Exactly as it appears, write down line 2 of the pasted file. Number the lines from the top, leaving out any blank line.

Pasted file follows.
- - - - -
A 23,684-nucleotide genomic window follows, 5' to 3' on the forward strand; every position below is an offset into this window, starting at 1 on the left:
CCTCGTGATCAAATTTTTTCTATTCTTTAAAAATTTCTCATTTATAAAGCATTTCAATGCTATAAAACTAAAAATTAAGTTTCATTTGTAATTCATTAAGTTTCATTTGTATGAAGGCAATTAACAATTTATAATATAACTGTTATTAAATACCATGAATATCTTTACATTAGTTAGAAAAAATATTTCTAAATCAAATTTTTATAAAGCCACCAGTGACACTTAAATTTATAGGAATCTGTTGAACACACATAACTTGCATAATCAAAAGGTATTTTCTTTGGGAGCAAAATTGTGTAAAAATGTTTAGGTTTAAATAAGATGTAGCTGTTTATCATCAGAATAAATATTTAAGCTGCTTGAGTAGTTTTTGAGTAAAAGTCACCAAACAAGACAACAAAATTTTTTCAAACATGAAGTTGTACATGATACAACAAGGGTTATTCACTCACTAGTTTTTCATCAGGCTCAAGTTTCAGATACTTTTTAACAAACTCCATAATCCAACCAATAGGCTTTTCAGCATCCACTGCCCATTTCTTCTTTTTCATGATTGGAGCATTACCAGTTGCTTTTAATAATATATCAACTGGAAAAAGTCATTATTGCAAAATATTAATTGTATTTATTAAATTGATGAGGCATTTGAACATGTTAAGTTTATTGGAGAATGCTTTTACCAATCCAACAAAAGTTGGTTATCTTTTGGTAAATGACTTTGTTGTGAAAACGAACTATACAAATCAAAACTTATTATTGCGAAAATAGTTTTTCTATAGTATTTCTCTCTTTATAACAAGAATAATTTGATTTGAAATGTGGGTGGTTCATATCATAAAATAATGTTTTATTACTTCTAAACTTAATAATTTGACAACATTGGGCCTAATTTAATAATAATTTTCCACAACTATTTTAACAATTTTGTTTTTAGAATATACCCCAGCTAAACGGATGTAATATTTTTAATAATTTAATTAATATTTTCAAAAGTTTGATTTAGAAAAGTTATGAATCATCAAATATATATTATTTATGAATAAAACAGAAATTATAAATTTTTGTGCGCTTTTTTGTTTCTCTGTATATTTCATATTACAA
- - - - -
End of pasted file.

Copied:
CCTCGTGATCAAATTTTTTCTATTCTTTAAAAATTTCTCATTTATAAAGCATTTCAATGCTATAAAACTAAAAATTAAGTTTCATTTGTAATTCATTAAGTTTCATTTGTATGAAGGCAATTAACAATTTATAATATAACTGTTATTAAATACCATGAATATCTTTACATTAGTTAGAAAAAATATTTCTAAATCAAATTTTTATAAAGCCACCAGTGACACTTAAATTTATAGGAATCTGTTGAACACACATAACTTGCATAATCAAAAGGTATTTTCTTTGGGAGCAAAATTGTGTAAAAATGTTTAGGTTTAAATAAGATGTAGCTGTTTATCATCAGAATAAATATTTAAGCTGCTTGAGTAGTTTTTGAGTAAAAGTCACCAAACAAGACAACAAAATTTTTTCAAACATGAAGTTGTACATGATACAACAAGGGTTATTCACTCACTAGTTTTTCATCAGGCTCAAGTTTCAGATACTTTTTAACAAACTCCATAATCCAACCAATAGGCTTTTCAGCATCCACTGCCCATTTCTTCTTTTTCATGATTGGAGCATTACCAGTTGCTTTTAATAATATATCAACTGGAAAAAGTCATTATTGCAAAATATTAATTGTATTTATTAAATTGATGAGGCATTTGAACATGTTAAGTTTATTGGAGAATGCTTTTACCAATCCAACAAAAGTTGGTTATCTTTTGGTAAATGACTTTGTTGTGAAAACGAACTATACAAATCAAAACTTATTATTGCGAAAATAGTTTTTCTATAGTATTTCTCTCTTTATAACAAGAATAATTTGATTTGAAATGTGGGTGGTTCATATCATAAAATAATGTTTTATTACTTCTAAACTTAATAATTTGACAACATTGGGCCTAATTTAATAATAATTTTCCACAACTATTTTAACAATTTTGTTTTTAGAATATACCCCAGCTAAACGGATGTAATATTTTTAATAATTTAATTAATATTTTCAAAAGTTTGATTTAGAAAAGTTATGAATCATCAAATATATATTATTTATGAATAAAACAGAAATTATAAATTTTTGTGCGCTTTTTTGTTTCTCTGTATATTTCATATTACAA